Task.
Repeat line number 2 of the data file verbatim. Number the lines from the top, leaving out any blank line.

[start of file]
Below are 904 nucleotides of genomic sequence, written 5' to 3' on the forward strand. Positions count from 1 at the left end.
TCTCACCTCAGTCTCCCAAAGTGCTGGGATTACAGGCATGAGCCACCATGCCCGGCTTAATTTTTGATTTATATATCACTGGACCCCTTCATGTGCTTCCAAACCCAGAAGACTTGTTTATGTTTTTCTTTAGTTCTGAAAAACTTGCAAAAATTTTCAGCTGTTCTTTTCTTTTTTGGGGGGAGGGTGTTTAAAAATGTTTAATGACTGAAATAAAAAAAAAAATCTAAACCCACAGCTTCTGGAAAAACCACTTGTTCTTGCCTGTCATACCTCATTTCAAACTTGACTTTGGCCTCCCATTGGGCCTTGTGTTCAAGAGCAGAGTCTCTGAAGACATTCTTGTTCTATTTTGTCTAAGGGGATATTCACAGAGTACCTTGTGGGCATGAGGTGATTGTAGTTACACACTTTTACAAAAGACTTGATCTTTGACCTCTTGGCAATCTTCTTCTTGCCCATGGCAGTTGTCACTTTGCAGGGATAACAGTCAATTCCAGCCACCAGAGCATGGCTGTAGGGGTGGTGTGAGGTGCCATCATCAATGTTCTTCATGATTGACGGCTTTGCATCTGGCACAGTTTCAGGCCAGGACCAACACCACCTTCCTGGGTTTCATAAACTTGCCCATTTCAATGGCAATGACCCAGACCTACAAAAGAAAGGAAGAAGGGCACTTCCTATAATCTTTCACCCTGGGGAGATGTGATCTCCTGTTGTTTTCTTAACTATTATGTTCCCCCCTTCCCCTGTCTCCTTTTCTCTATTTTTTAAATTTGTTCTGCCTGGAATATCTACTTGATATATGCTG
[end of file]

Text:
TCTCACCTCAGTCTCCCAAAGTGCTGGGATTACAGGCATGAGCCACCATGCCCGGCTTAATTTTTGATTTATATATCACTGGACCCCTTCATGTGCTTCCAAACCCAGAAGACTTGTTTATGTTTTTCTTTAGTTCTGAAAAACTTGCAAAAATTTTCAGCTGTTCTTTTCTTTTTTGGGGGGAGGGTGTTTAAAAATGTTTAATGACTGAAATAAAAAAAAAAATCTAAACCCACAGCTTCTGGAAAAACCACTTGTTCTTGCCTGTCATACCTCATTTCAAACTTGACTTTGGCCTCCCATTGGGCCTTGTGTTCAAGAGCAGAGTCTCTGAAGACATTCTTGTTCTATTTTGTCTAAGGGGATATTCACAGAGTACCTTGTGGGCATGAGGTGATTGTAGTTACACACTTTTACAAAAGACTTGATCTTTGACCTCTTGGCAATCTTCTTCTTGCCCATGGCAGTTGTCACTTTGCAGGGATAACAGTCAATTCCAGCCACCAGAGCATGGCTGTAGGGGTGGTGTGAGGTGCCATCATCAATGTTCTTCATGATTGACGGCTTTGCATCTGGCACAGTTTCAGGCCAGGACCAACACCACCTTCCTGGGTTTCATAAACTTGCCCATTTCAATGGCAATGACCCAGACCTACAAAAGAAAGGAAGAAGGGCACTTCCTATAATCTTTCACCCTGGGGAGATGTGATCTCCTGTTGTTTTCTTAACTATTATGTTCCCCCCTTCCCCTGTCTCCTTTTCTCTATTTTTTAAATTTGTTCTGCCTGGAATATCTACTTGATATATGCTG